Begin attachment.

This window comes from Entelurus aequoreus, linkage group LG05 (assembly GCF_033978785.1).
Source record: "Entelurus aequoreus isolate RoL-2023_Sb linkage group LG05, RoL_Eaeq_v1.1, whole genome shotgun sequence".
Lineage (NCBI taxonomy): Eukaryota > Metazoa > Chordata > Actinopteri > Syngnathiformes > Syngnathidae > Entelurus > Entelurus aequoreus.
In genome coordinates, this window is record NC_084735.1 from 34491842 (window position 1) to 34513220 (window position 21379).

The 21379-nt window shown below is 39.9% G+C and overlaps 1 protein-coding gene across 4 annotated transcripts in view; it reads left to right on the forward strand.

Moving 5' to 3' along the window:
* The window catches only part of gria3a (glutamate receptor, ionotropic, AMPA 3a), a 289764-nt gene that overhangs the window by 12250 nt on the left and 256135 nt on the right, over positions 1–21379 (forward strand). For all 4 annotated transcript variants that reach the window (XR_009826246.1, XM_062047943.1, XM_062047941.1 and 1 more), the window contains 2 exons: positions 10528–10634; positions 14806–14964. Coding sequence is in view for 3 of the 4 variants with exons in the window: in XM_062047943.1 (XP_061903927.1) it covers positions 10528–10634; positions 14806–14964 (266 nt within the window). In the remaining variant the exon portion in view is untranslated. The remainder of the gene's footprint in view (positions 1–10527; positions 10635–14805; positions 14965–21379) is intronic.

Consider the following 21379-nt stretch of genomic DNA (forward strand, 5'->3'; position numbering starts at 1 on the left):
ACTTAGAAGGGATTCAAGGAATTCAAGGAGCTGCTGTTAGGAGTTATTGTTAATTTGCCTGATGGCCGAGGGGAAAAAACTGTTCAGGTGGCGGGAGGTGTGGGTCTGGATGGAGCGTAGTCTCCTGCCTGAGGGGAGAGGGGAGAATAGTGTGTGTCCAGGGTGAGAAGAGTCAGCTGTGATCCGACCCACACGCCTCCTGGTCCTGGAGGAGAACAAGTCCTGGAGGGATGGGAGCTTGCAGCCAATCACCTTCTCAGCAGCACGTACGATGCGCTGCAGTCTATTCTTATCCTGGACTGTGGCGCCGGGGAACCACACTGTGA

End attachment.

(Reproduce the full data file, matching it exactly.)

This window comes from Entelurus aequoreus, linkage group LG05 (assembly GCF_033978785.1).
Source record: "Entelurus aequoreus isolate RoL-2023_Sb linkage group LG05, RoL_Eaeq_v1.1, whole genome shotgun sequence".
Lineage (NCBI taxonomy): Eukaryota > Metazoa > Chordata > Actinopteri > Syngnathiformes > Syngnathidae > Entelurus > Entelurus aequoreus.
In genome coordinates, this window is record NC_084735.1 from 34491842 (window position 1) to 34513220 (window position 21379).

The 21379-nt window shown below is 39.9% G+C and overlaps 1 protein-coding gene across 4 annotated transcripts in view; it reads left to right on the forward strand.

Moving 5' to 3' along the window:
* The window catches only part of gria3a (glutamate receptor, ionotropic, AMPA 3a), a 289764-nt gene that overhangs the window by 12250 nt on the left and 256135 nt on the right, over positions 1–21379 (forward strand). For all 4 annotated transcript variants that reach the window (XR_009826246.1, XM_062047943.1, XM_062047941.1 and 1 more), the window contains 2 exons: positions 10528–10634; positions 14806–14964. Coding sequence is in view for 3 of the 4 variants with exons in the window: in XM_062047943.1 (XP_061903927.1) it covers positions 10528–10634; positions 14806–14964 (266 nt within the window). In the remaining variant the exon portion in view is untranslated. The remainder of the gene's footprint in view (positions 1–10527; positions 10635–14805; positions 14965–21379) is intronic.

Consider the following 21379-nt stretch of genomic DNA (forward strand, 5'->3'; position numbering starts at 1 on the left):
ACTTAGAAGGGATTCAAGGAATTCAAGGAGCTGCTGTTAGGAGTTATTGTTAATTTGCCTGATGGCCGAGGGGAAAAAACTGTTCAGGTGGCGGGAGGTGTGGGTCTGGATGGAGCGTAGTCTCCTGCCTGAGGGGAGAGGGGAGAATAGTGTGTGTCCAGGGTGAGAAGAGTCAGCTGTGATCCGACCCACACGCCTCCTGGTCCTGGAGGAGAACAAGTCCTGGAGGGATGGGAGCTTGCAGCCAATCACCTTCTCAGCAGCACGTACGATGCGCTGCAGTCTATTCTTATCCTGGACTGTGGCGCCGGGGAACCACACTGTGA